It is estimated that a total of Rs 100 billion will be needed to construct these estates. When the foundation stones were laid for these five projects, only one had secured the funds for construction. But, none of these projects has a contractor yet.
The Industrial District Management Limited says that three of the five will be constructed with funds provided by the Nepal government. Out of the remaining two, one will be assigned to a Chinese company while one will be assigned to a development partner.
The industrial park in Damak will be constructed with the help of Chinese investment worth Rs 64 billion. But to date, the government has received only Rs 2 billion. The rest of the industrial estates will need at least Rs 26 billion.
The Industrial District Management Limited says Rs 7.2 billion is required to construct the estate in Makawanpur, Rs 8.77 for the estate in Banke and Rs 9 billion for Kanchanpur. However, an EIA report and a DPR have not been done in any of these areas.
The Rs 12-billion project in Rupandehi, however, is facing problems due to locals not agreeing to sell their land. This project is also expecting the FDI, but how that will happen remains to be seen.
The Industrial District Management Limited’s chairman Nanda Kishor Basnet calls the laying of foundation stones a new trend.
“It creates a good environment. Don’t think it’s wrong,” says Basnet.
Basnet says that the National Planning Commission has approved these projects. But, even though Rs 1 billion was set aside this year for it, it is clear that this money will not be spent on development or construction work.
“We’ve asked for Rs 1.1 billion to start work on the estates in Daiji, Motipur and Nauwasta. We’ll spend Rs 200 million on each of these projects in the coming fiscal year,” he says. “The money will be used to flatten the ground, pave roads and set up an electricity system.”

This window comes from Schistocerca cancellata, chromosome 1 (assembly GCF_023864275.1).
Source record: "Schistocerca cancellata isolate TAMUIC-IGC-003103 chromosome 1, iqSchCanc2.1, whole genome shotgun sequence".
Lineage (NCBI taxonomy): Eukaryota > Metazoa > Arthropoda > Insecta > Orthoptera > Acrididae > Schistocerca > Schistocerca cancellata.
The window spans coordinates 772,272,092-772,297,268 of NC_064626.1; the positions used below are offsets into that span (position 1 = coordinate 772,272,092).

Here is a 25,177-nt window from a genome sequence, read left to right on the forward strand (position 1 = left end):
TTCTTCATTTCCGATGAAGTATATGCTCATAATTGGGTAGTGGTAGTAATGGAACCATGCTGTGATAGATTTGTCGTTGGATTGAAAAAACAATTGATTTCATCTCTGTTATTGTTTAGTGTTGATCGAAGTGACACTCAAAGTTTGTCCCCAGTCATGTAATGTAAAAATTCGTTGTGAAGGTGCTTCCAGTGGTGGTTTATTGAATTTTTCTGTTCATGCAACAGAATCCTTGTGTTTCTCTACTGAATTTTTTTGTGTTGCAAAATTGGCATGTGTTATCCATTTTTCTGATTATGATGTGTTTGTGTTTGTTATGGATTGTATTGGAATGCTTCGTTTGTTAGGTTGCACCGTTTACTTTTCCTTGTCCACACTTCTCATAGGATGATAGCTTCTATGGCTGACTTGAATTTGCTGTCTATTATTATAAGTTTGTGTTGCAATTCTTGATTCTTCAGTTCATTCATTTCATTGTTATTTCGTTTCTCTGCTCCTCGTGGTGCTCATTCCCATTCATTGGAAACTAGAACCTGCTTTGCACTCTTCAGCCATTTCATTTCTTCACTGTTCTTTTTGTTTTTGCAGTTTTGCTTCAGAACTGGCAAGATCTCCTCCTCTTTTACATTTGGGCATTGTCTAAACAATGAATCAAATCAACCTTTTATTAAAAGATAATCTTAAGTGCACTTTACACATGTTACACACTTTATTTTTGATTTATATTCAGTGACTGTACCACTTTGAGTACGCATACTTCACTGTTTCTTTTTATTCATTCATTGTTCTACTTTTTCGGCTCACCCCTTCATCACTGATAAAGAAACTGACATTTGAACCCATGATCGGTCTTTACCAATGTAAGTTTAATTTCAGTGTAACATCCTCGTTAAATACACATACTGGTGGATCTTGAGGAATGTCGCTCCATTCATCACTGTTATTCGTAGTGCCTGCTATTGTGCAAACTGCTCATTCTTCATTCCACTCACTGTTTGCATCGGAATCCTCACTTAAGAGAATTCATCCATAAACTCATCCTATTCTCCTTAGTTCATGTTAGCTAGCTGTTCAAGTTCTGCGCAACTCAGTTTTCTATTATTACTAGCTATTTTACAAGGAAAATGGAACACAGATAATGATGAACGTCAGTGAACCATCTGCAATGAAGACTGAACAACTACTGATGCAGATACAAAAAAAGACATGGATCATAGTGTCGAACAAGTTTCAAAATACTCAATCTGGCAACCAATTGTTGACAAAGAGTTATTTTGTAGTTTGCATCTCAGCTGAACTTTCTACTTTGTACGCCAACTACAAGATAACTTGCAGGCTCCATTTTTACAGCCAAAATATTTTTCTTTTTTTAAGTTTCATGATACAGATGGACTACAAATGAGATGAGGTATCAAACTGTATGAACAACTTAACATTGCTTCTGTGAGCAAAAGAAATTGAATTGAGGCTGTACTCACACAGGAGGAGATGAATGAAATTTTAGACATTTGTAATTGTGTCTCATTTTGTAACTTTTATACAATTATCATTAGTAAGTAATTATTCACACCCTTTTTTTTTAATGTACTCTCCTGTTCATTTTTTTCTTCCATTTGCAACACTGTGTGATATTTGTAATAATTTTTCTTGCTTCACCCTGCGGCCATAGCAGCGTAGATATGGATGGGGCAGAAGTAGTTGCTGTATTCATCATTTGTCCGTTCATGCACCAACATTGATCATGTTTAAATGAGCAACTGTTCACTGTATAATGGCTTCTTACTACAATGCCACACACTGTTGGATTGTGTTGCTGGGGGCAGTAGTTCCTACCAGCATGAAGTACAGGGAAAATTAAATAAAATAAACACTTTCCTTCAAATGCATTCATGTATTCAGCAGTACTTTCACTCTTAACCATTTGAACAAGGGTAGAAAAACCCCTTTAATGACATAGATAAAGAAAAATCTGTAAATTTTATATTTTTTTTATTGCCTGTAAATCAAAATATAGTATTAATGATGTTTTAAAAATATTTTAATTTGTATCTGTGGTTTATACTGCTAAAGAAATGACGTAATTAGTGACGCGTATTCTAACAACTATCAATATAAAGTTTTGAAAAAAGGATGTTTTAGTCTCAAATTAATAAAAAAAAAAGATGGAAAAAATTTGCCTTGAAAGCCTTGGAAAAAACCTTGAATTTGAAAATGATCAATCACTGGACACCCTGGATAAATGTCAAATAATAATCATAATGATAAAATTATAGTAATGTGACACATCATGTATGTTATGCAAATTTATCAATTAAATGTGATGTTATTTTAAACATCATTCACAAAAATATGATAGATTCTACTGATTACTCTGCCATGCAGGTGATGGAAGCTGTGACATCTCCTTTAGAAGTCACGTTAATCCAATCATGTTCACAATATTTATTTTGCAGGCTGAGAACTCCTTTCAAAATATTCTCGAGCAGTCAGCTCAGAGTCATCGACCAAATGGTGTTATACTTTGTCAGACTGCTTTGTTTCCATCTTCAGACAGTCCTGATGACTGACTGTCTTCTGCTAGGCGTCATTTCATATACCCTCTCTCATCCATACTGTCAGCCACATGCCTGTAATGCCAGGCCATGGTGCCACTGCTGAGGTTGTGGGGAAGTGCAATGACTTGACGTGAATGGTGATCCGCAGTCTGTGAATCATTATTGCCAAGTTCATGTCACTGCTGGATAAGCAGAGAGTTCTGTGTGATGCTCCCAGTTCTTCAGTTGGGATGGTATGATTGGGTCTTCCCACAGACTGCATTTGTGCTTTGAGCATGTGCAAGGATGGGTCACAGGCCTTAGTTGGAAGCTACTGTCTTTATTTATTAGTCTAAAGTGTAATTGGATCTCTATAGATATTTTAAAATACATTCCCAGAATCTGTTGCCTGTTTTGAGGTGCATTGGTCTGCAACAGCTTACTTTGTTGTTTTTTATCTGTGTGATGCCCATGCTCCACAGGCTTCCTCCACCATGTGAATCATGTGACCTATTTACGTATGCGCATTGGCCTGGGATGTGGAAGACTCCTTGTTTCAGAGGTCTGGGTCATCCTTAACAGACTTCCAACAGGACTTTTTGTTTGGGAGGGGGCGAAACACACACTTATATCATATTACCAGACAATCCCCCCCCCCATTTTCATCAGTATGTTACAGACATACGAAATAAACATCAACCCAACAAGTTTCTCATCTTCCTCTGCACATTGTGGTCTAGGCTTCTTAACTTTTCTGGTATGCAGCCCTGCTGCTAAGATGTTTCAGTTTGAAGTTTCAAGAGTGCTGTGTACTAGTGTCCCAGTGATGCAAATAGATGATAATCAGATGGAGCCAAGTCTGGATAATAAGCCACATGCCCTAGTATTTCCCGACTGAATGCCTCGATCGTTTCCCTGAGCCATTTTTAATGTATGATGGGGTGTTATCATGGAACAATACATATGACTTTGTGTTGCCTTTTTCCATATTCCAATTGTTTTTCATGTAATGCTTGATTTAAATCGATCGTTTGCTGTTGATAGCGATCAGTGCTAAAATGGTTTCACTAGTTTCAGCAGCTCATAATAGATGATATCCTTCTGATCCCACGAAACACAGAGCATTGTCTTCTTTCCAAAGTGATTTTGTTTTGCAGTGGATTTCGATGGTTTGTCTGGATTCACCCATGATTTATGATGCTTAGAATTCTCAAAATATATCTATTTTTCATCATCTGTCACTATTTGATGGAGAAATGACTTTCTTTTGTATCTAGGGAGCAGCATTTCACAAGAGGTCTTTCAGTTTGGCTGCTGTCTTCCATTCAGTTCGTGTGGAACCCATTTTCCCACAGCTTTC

No design for new bridges
There are other projects Oli has been launching since the turn of the year. On February 28, he launched the project of constructing bridges along the Madan Bhandari Highway. There are 31 bridges to be built along the highway. But, the Department of Roads is yet to receive a design for these bridges. Prior planning is also missing on the project, say experts.
The chief of the Madan Bhandari Highway Project Directorate, Umesh Bindu Shrestha, says that the project has already been assigned to the contractors on the ‘design and build’ model. Shrestha says that the contractors have started to design the bridges now.
To construct these bridges, the project directorate has selected 13 construction companies that will work with a budget of Rs 6 billion.
“Some designs have been accepted and work has started. The rest are working on the design,” says Shrestha.
Even though the bridge construction project was launched, work on paving the road with tarmac is yet to be done as the directorate has not found a contractor yet. This means that in certain sections, a bridge will be ready before the road is.
“We’ve called a tender for the 65 kilometres. The rest will be called in the coming fiscal year,” says Shrestha.